POE490 is available for students who wish to pursue in-depth research and study under one-on-one supervision with a faculty member on a topic within the range of expertise of the supervisor, mutually agreed between the supervisor and the student. Both the topic and the evaluation method must be approved by the Department Head. The topic must fall clearly within one of the five standard sub-fields of political science. Some projects undertaken as part of this course may be carried out in coordination with an external agency.
Assuming prior knowledge of terrorism, narco-trafficking, and the Columbian civil war, this course will build on work by Dziedzic (2016) and on peacebuilding and post-conflict reconstruction theories to address specific questions of interest to the student(s).
One of the themes of new wars is that non-state actors use violence for purposes not traditionally associated with states. Dziedzic opens his work on criminalized power structures with the observation that, “Peace settlements and stability operations will not prosper in the presence of criminalized power structures (CPS) capable of enriching themselves from transactions in gray and black markets, criminalizing state institutions, and perpetuating a culture of impunity.” (Dziedzic, 2016).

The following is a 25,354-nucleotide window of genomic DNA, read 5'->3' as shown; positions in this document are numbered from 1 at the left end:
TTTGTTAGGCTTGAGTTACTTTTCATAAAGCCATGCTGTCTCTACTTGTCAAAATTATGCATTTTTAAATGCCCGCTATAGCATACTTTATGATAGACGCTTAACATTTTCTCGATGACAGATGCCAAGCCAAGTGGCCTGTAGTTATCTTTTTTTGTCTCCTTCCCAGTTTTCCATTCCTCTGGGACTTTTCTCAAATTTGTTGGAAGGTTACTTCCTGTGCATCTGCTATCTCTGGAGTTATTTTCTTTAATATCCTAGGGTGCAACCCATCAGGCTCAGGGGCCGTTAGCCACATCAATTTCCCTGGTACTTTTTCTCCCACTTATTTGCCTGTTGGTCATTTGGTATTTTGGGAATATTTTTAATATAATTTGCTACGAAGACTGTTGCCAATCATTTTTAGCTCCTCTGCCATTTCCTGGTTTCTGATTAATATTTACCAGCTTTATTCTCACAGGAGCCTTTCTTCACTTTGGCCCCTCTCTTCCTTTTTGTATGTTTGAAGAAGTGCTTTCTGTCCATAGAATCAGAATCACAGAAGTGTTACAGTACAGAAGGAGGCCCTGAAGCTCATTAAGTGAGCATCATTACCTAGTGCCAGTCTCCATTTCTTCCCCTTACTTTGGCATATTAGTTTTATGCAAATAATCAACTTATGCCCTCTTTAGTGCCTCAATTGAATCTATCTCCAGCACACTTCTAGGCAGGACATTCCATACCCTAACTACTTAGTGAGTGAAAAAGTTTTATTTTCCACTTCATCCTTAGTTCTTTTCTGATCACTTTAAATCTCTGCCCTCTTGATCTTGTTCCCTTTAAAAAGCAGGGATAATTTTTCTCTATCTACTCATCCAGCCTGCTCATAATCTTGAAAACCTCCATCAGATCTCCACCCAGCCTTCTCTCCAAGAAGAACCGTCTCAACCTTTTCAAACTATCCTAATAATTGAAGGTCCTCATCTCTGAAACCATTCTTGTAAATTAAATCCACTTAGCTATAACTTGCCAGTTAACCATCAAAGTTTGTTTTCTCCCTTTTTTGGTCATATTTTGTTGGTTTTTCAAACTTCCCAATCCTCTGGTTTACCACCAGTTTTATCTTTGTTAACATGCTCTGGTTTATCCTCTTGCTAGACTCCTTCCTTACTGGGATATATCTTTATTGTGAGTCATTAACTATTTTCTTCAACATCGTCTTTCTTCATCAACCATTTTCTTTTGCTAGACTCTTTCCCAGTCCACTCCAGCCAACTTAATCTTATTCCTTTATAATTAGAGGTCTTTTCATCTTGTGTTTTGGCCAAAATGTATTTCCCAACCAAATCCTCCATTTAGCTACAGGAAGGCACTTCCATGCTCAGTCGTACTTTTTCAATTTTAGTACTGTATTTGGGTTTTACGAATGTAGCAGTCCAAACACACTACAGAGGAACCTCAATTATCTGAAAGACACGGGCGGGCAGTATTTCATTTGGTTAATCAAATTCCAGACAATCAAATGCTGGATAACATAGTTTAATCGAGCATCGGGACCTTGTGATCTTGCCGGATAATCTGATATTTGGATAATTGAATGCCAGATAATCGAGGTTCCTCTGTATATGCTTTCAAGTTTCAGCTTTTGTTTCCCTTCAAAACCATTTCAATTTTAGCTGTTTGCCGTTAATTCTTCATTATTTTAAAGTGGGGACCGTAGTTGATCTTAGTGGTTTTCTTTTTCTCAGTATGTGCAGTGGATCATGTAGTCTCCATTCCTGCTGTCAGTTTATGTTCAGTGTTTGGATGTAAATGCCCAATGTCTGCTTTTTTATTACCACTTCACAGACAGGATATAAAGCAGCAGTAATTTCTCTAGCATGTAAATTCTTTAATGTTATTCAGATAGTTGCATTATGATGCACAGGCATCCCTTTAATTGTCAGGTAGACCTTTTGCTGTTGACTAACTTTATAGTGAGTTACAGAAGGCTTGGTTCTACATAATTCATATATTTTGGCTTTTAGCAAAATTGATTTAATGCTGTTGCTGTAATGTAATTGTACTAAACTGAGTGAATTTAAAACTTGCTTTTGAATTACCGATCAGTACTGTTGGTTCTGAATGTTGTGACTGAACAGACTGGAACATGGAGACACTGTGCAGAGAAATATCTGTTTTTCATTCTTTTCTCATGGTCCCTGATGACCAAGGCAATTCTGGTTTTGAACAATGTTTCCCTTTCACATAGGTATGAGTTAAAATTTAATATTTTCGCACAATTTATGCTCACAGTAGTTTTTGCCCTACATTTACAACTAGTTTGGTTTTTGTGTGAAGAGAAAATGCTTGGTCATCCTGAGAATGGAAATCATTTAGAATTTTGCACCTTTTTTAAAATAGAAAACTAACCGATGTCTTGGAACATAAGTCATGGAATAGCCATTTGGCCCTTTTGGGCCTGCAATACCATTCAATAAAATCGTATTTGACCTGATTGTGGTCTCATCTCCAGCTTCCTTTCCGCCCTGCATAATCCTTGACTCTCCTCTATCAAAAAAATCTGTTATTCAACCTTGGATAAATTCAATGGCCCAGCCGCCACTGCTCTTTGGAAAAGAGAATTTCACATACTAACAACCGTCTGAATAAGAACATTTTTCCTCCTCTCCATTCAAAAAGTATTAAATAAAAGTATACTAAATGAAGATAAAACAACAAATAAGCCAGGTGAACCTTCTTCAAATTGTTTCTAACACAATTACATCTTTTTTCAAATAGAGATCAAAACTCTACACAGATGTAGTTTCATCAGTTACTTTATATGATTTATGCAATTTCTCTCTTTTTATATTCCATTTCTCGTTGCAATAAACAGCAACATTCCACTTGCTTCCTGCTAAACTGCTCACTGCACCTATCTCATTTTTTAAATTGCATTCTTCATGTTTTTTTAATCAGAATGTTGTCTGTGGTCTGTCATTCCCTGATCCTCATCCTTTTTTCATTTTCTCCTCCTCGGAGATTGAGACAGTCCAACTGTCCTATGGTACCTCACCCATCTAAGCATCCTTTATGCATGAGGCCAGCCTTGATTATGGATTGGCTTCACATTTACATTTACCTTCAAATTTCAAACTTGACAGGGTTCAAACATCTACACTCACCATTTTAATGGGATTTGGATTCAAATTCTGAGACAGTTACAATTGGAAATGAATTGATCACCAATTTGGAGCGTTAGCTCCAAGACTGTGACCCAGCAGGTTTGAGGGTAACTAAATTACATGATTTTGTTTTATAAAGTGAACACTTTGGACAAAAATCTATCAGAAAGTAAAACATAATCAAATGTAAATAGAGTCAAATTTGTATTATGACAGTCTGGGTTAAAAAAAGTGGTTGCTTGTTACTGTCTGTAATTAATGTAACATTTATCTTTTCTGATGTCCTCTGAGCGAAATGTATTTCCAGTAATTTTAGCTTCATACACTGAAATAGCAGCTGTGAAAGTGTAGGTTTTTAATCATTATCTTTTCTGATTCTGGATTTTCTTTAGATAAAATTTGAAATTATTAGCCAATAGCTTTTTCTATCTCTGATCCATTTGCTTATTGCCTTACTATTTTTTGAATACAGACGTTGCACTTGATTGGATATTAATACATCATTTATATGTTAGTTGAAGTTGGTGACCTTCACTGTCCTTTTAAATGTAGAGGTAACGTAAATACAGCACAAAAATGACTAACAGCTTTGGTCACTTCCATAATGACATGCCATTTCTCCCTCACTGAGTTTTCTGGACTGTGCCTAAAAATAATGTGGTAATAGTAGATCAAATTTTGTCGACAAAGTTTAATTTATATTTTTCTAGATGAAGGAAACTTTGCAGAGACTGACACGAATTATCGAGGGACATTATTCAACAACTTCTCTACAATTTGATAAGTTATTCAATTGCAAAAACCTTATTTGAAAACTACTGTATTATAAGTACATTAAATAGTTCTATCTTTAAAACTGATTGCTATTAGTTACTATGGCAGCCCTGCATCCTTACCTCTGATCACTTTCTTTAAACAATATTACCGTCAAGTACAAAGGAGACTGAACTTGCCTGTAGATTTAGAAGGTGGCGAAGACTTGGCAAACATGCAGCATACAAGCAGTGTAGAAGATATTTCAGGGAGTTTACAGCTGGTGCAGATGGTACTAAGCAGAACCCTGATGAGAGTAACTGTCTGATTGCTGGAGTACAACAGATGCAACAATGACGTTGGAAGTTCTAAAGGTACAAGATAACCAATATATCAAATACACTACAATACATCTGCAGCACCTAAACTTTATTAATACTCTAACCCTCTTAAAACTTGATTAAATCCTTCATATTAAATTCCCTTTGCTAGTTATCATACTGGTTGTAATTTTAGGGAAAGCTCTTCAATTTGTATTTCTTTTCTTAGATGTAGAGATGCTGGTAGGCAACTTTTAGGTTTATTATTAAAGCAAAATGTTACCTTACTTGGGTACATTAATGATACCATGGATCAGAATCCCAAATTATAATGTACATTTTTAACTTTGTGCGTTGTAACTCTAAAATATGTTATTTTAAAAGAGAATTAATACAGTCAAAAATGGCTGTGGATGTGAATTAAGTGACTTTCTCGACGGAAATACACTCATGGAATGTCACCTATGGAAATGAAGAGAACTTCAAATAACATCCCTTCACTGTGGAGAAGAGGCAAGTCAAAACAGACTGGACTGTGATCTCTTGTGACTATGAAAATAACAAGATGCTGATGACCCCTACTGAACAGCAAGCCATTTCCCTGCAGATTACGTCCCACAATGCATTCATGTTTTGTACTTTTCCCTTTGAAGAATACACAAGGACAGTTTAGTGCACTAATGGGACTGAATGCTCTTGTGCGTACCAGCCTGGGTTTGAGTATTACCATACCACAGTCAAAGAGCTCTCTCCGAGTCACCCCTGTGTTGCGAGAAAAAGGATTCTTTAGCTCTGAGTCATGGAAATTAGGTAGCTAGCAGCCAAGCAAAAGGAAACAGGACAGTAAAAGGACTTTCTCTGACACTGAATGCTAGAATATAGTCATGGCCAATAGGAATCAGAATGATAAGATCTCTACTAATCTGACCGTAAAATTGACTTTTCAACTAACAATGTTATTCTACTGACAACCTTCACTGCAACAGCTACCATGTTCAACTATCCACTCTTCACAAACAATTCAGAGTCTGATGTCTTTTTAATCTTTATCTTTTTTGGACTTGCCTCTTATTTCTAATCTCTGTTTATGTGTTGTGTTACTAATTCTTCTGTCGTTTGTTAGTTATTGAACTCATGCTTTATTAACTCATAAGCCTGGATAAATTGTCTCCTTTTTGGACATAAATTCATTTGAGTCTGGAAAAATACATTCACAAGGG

Are established governments significantly different from upstart warlords? What differentiates legitimate political systems from criminalized political structures? Dziedzic is a retired US officer with experience of several post-Cold War conflicts. Are military officers in the service of Western states (particularly the US) what USMC General Smedley Butler called “hired muscle for the racket of capitalism” ? Tilly (1985) described the process of state-building as a protection racket, in which the most efficient organized criminals or biggest thugs wrote the rules which kept them in power and allocated them the most resources (Easton’s definition of politics – the authoritative allocation of values – combined with Weber’s definition of the state – the monopoly of the legitimate use of violence). In another work, Tilly (2003) described the mutually reinforcing roles of political entrepreneurs and violent specialists in controlling and allocating power and wealth and applying violence for political purposes.
With Dziedzic’s sophisticated work on criminalized power structures, and a practical toolkit for approaching criminalized power structures, we can explore national strategies (rather than international interventions) aimed at restoring local control over political economy and reconciling or managing protracted social conflicts. In doing this, we’ll look at critiques of liberal peacebuilding theory, particularly those of market enthusiasts (e.g. Gerson and Coletta, 2001)